Russia ratifies nuclear arms treaty

The lower house of Russia’s parliament ratified a treaty with the United States on Wednesday to substantially reduce nuclear arsenals over the next 10 years.

Putin: pact brings ‘strategic stability’

After a debate behind closed doors, the Duma approved the Treaty of Moscow by which the US and Russia agree to cut stocks of deployed strategic nuclear warheads by two-thirds.

Deputies voted in favour of ratification by 294 to 134. This means that by 2012, both countries will have between 1,700 and 2,200 warheads each, according to Duma Deputy Gennady Raykov.

President Vladimir Putin, who signed the treaty with US President George W. Bush in May 2002, had urged the lower house on Tuesday to approve the accord which he described as “an extremely important document in the field of strategic stability”.

The treaty has already been ratified by the US Congress, with both sides wanting to pass the treaty through their parliaments in time for summit talks between Putin and Bush in St Petersburg on June 1.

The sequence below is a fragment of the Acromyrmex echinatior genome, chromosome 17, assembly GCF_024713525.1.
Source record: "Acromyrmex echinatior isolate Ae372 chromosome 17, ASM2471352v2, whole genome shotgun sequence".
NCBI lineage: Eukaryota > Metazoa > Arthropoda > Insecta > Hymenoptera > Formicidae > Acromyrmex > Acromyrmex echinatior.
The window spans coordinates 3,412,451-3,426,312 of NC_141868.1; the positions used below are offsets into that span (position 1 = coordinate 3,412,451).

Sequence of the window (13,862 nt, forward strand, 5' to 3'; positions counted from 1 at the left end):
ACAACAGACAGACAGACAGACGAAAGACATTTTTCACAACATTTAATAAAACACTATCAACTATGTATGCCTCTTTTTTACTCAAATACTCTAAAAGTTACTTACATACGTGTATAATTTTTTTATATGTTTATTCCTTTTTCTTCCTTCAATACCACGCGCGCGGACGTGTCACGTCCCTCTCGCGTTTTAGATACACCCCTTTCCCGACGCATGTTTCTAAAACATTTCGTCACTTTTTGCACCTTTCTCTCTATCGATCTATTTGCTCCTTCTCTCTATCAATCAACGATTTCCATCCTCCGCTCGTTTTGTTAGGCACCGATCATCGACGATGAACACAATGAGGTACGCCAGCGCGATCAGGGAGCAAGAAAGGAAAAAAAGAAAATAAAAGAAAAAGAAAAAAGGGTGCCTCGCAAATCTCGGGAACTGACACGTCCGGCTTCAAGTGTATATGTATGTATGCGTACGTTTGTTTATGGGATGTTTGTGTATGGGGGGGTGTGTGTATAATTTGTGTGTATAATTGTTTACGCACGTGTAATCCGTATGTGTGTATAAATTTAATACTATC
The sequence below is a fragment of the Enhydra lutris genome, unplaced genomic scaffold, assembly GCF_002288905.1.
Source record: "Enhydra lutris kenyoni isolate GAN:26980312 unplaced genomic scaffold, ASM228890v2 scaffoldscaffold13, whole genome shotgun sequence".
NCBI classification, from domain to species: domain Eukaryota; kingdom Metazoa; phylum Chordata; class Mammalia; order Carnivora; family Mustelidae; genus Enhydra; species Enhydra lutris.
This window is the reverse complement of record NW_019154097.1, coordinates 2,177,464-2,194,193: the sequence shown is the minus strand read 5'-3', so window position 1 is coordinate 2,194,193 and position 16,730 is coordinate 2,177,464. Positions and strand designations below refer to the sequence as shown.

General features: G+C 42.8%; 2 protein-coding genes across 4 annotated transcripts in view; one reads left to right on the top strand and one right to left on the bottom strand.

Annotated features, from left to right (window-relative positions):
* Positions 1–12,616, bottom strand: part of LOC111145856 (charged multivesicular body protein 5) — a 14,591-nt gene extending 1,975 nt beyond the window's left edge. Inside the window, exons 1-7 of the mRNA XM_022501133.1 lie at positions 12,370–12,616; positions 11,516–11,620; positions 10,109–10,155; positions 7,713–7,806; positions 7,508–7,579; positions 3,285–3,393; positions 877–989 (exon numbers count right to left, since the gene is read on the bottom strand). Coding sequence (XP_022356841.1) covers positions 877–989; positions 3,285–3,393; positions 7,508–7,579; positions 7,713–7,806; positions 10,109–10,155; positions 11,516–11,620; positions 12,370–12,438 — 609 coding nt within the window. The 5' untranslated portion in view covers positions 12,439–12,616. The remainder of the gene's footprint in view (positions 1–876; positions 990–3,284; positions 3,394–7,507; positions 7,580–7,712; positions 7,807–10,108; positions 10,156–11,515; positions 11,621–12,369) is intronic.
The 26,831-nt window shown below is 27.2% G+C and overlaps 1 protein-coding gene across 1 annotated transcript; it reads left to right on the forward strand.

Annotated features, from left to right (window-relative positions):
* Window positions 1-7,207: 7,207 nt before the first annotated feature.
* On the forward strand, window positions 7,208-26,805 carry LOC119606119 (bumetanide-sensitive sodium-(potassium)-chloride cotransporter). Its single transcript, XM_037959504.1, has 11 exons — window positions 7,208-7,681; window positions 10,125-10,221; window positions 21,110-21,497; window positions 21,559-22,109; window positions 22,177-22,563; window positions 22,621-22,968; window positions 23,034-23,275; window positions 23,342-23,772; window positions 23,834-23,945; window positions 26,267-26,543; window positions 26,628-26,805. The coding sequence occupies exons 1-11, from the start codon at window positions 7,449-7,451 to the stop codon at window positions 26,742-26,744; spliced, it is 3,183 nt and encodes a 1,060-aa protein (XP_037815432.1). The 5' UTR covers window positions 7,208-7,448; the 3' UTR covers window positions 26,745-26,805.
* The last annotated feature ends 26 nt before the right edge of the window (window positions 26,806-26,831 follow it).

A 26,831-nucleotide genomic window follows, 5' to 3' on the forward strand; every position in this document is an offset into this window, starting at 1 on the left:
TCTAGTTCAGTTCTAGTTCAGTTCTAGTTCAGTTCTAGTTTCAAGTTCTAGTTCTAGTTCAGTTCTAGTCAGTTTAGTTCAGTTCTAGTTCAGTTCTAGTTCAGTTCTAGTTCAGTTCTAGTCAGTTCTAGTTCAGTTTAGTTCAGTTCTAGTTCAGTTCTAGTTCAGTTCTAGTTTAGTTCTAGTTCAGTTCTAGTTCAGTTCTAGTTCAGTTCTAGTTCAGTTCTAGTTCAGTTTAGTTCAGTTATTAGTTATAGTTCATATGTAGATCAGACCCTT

Preparing for summit

The vote also coincided with a visit to Moscow by US Secretary of State Colin Powell, in preparation for the summit. 

Best of friends?

In St Petersburg, Putin and Bush will seek to show that good relations are still on track despite divisions over the Iraqi war.

“Even at the height of the Iraq crisis [Russia and the United States] did not act against each other, but defended our different approaches to solving a very complicated international problem,” said Russian Foreign Minister Igor Ivanov.

The US is also likely to raise Russian nuclear technology sales to Iran. Secretary of State Powell has already told Fox News that he was “disappointed” in the Russian response to requests for information so far. 

Russia is likely to seek clarification of a draft resolution presented by the US at the United Nations on raising Iraq’s sanctions.

Deputy Foreign Minister Yury Fedotov said the draft had “a number of parts that are not sufficiently clear and that require serious work and clarification”.

Fedotov also raised the question of who will control spending of oil revenues and approve future contracts, complaining the proposed draft “fails to provide a clear picture of the transition from the United Nations’s oil-for-food program”.

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